However, all the above problems could be rectified with Start Menu replacements. Programs such as Start8, StartIsBack and Classic Shell could all load up a Windows Vista/7 like Start Menu that did everything, as you remember, and had the power options where you expected to find them. Once you had the ‘classic’ menu back Windows 8 suddenly became an OS I was only too happy to use and indeed, did for a good 6 years or so. Behind that blockading tile menu was an extremely capable bit of software. And that’s the annoying thing. All MS had to do was offer the choice: use the classic menu or switch to the new Metro UI. If third party offerings could do that I see no reason why MS couldn’t. I’d wager they knew nobody would use it, if given the choice, and hence felt enforcing it on people would make people learn to love it. We didn’t. As we told them right from the start. Let that be a lesson in listening to your testers.
So, Microsoft certainly made a hash of Windows 8, but was it a bad OS? Not really. With an above mentioned program installed, the experience was less jarring, and booted straight to the dekstop. It was then absolutely fine. Just as good as 7, in terms of usability, and had various improvements. Aero had been ditched (I always turned it off in my 7 installs anyway), and I liked the neat desktop UI. There were nice little tweaks for power users, especially the Task Manager. Windows Defender incoporated Security Essentials, so was also a built in anti virus. Someone coming from 7 would be hard pushed to notice the difference, and would have felt quite at home. Wndows 8 sans Metro would have been recieved far differently.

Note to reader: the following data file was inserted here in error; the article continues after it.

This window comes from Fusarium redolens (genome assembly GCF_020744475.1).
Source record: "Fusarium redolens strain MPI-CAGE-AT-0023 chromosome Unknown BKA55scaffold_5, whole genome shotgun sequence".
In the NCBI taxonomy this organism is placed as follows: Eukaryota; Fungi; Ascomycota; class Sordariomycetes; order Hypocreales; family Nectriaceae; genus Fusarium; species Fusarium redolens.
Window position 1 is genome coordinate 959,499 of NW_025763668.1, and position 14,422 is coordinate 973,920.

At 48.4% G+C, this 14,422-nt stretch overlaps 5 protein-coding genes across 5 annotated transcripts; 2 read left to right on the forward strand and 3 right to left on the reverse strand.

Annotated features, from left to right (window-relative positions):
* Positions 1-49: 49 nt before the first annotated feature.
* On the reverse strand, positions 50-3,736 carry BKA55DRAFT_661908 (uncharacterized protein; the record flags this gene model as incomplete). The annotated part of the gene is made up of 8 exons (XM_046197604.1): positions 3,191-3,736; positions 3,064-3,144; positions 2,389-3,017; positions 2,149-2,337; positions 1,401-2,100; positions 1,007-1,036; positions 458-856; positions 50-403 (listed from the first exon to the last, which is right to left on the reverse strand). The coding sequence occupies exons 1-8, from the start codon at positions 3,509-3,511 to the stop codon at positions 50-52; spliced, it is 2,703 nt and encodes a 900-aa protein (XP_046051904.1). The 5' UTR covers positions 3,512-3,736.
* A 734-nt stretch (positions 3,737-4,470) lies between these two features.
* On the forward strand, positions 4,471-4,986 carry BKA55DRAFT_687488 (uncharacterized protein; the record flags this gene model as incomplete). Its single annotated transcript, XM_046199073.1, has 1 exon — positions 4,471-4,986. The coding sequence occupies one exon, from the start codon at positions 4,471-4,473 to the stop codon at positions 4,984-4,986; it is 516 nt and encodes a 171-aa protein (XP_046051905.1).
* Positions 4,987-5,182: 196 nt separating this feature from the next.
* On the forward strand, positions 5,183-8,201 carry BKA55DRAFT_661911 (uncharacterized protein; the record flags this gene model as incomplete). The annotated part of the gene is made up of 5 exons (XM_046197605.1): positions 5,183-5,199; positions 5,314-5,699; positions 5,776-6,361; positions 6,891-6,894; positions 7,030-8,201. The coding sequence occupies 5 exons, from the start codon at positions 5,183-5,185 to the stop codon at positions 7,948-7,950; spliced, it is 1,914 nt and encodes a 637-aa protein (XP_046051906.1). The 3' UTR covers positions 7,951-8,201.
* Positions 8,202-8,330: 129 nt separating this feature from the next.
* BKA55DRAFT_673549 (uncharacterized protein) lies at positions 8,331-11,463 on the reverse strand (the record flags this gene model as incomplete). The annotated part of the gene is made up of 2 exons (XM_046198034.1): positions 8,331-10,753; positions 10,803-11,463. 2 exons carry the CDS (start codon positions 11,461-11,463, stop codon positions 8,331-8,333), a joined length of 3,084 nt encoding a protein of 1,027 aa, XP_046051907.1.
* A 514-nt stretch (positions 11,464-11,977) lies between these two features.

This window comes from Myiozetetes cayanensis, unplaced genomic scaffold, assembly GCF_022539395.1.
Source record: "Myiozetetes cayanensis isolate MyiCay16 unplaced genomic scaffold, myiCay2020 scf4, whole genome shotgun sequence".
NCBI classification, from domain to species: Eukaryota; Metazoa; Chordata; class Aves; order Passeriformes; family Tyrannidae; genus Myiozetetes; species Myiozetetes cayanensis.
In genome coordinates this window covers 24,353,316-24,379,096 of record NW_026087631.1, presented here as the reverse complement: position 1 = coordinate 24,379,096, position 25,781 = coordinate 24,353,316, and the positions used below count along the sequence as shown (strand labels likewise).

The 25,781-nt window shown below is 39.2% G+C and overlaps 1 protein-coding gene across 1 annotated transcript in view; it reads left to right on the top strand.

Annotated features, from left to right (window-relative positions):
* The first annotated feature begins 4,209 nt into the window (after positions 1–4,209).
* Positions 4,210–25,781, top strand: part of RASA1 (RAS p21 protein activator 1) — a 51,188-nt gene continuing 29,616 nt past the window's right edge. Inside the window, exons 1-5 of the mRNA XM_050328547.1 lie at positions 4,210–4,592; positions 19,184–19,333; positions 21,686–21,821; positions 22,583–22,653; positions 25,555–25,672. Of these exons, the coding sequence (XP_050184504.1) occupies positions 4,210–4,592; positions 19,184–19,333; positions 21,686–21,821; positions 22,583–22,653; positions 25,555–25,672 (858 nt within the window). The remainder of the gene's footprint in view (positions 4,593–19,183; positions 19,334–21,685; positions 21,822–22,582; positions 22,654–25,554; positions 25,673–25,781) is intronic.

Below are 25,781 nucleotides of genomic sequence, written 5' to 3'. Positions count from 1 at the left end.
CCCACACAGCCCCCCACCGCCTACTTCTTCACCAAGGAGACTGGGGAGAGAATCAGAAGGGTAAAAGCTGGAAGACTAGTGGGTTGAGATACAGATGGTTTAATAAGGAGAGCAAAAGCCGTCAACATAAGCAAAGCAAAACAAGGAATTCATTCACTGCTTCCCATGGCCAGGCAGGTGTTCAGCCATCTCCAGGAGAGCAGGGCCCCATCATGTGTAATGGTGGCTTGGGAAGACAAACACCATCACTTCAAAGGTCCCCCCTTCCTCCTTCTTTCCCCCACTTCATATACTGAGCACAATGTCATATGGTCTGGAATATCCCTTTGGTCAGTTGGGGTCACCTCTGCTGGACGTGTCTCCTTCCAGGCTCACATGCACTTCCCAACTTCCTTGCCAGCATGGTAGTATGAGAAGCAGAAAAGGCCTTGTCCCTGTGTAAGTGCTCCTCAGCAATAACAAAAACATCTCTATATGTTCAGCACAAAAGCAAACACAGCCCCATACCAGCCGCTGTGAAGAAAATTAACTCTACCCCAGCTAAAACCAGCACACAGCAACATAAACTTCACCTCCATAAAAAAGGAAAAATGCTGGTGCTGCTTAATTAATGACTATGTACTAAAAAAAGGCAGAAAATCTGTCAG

But this is all academic, regardless. The damge was done, right from the off, and it never recovered (I dare say Microsoft’s middle finger in 8.1 played a part in that, as well). Windows 8 for myself and many has been consigned to the history bin. Many will still be on Windows 7, and many more will have gone from 7 to 10. It’s a small notch in Microsoft’s timeline done.